I’m happy to report that Lady Chatterley’s Brother: Why Nicholson Baker Can’t Write About Sex, and Why Javier Marias Can, an ebook I have written with Scott Esposito, is now officially on the cyber shelves. It’s sort of like an electronic pamphlet, long and argumentative yet sprightly and topical, covering how two contemporary authors treat that most hazardous of subjects: s-e-x. The booklet consists of two long essays, each approximately 35 pages in length. Mine is called “I Know It When I See It: Nicholson Baker’s Sex Trilogy” and Scott’s essay is called “Just Do It: Javier Marias’ Sexless Sexuality.”
The ebook is the first installment in the TQC Long Essays series, and happily it’s another iteration of the current crop of longish essays and pieces of nonfiction sprouting up to take advantage of ereaders. I am personally really enjoying how ereaders provide an as-yet-unthought-of market for pieces that are too long for traditional magazine space and too long for a regular website/blog posting and yet too brief for an actual book. It’s like a pamphlet without the staple binding.
As for the topic, it grew out of conversations Scott and I were having about Baker. I’ve written about Baker several times. I kind of have a thing for Baker, but when word came that his newest novel House of Holes was going to be another sex novel, I wanted to run for the hills. Instead, Scott forced me to articulate why I disliked these novels and why I felt they were an aberration on an otherwise wonderfully rewarding and idiosyncratic career. And he coupled all of my criticisms of Baker with his analysis of Marias. The result was, as they say, a learning experience.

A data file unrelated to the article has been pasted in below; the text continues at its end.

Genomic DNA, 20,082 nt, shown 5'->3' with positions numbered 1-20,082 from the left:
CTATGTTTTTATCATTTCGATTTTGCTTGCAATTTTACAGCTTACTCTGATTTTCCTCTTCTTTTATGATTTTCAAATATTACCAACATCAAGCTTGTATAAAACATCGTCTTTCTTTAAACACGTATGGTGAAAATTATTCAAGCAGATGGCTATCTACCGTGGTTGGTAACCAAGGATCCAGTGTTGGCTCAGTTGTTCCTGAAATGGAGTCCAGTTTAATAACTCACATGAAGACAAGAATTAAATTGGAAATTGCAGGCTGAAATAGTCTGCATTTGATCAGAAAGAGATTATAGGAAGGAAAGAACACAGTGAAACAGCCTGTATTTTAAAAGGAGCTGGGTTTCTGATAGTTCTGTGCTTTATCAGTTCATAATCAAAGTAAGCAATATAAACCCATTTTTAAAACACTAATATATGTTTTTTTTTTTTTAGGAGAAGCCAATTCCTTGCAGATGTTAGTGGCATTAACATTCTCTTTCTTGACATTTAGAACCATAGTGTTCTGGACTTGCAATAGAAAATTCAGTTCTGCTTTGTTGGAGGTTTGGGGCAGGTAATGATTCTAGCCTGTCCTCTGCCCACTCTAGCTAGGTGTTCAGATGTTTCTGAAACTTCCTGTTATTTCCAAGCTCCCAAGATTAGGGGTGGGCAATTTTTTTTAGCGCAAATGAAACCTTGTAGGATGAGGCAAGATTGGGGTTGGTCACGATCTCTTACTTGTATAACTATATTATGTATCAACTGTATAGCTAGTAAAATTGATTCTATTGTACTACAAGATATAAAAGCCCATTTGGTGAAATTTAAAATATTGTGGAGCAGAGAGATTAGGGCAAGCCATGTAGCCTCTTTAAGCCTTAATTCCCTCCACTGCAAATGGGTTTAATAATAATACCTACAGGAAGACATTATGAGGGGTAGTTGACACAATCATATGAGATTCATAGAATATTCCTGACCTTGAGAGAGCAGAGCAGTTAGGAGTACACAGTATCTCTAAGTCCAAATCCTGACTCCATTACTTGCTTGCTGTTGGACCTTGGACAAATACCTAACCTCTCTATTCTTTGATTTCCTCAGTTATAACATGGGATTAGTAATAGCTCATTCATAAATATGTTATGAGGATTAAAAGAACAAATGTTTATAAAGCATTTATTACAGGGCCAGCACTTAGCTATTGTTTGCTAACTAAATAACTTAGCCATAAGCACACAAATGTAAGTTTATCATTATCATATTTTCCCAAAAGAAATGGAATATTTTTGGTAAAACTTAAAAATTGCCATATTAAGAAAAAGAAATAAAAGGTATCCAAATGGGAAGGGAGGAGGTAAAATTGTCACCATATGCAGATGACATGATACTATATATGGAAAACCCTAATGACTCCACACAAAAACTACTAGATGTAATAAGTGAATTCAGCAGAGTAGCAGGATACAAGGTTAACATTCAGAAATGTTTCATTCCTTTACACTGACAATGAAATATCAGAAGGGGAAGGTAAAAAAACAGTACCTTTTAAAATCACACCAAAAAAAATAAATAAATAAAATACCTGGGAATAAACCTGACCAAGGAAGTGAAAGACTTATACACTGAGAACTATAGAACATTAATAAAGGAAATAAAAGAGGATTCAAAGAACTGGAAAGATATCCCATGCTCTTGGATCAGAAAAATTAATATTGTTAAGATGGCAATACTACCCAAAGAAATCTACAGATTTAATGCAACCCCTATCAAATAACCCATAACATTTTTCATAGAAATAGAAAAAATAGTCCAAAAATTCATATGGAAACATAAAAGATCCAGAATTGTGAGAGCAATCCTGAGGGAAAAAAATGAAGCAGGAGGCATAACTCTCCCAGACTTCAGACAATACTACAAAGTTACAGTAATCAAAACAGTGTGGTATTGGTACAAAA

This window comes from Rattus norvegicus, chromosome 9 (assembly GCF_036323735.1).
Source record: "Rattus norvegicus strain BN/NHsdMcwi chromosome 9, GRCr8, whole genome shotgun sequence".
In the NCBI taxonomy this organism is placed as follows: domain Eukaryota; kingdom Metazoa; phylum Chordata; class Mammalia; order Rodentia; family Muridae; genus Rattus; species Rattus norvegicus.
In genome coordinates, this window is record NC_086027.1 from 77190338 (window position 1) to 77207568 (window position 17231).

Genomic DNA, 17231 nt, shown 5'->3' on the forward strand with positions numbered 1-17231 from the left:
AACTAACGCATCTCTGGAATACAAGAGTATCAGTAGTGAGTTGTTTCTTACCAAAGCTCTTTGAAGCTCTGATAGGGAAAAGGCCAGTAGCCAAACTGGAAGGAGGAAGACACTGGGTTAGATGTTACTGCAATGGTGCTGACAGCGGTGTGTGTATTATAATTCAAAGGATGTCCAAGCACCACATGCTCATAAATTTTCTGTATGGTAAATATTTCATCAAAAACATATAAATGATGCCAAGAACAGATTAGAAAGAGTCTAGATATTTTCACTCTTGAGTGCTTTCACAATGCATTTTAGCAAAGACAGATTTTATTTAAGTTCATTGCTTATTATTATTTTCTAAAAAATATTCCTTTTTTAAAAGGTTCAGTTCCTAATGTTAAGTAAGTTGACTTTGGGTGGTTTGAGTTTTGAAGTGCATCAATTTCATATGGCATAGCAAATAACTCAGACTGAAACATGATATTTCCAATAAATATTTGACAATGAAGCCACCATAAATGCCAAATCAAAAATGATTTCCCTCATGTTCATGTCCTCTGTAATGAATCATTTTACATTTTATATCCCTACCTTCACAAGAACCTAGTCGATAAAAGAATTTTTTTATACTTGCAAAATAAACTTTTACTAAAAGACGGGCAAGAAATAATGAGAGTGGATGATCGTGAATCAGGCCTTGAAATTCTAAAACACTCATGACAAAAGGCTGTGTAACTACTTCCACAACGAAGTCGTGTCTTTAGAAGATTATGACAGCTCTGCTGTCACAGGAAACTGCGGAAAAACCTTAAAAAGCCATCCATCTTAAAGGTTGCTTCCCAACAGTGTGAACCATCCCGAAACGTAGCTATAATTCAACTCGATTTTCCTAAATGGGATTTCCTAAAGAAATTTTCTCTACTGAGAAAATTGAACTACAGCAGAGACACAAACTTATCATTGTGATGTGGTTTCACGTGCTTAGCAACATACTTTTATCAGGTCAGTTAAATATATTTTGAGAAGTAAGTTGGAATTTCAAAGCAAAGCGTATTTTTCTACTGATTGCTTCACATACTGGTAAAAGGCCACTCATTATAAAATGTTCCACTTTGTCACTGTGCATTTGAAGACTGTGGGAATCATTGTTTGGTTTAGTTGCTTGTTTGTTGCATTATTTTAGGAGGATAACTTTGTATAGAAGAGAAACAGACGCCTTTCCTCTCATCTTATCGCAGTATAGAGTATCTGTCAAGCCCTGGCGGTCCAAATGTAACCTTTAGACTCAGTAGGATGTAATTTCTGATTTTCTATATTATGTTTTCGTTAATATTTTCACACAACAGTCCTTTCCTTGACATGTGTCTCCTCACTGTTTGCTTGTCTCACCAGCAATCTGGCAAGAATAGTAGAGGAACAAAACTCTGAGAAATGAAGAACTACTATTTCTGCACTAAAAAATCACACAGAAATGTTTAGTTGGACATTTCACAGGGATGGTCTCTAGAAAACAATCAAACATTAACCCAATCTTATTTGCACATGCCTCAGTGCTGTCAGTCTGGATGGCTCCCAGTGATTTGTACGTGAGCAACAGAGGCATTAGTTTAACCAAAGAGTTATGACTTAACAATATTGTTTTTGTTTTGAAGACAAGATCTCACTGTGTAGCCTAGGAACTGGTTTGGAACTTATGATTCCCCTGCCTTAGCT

Finally, it simply feels rewarding to write this kind of long, impassioned literary criticism. It’s not academic scholarship (obviously), but it’s also not your typical lite journalistic fare–either the too-brief newspaper book reviews, or the reviews that use books to make undercooked socio-political observations rather than actually analyzing the writing on the table. The hope is that essays like these debate books at full volume while also recognizing the personal grain of the actual writer, book reviews birthed within a writer’s sole sensibility. Or to put this much more simply: bookish essays that are fun to read in and of themselves, in addition to the commentary they provide.
For excerpts of these essays, please visit here. It’s available for sale in these formats: ePub, MOBI, Amazon Kindle, and PDF. You can buy it directly from Scott’s website via PayPal, from B&N.com, or from Amazon.
(Now that this project is complete, my personal plan is to buy the book on my Kindle and then enable the text-to-speech feature and listen to my own sentences come back at me with that pauseless, speak-n-spell voice they have rigged up in that little machine–like bedtime reading conducted by the Terminator.)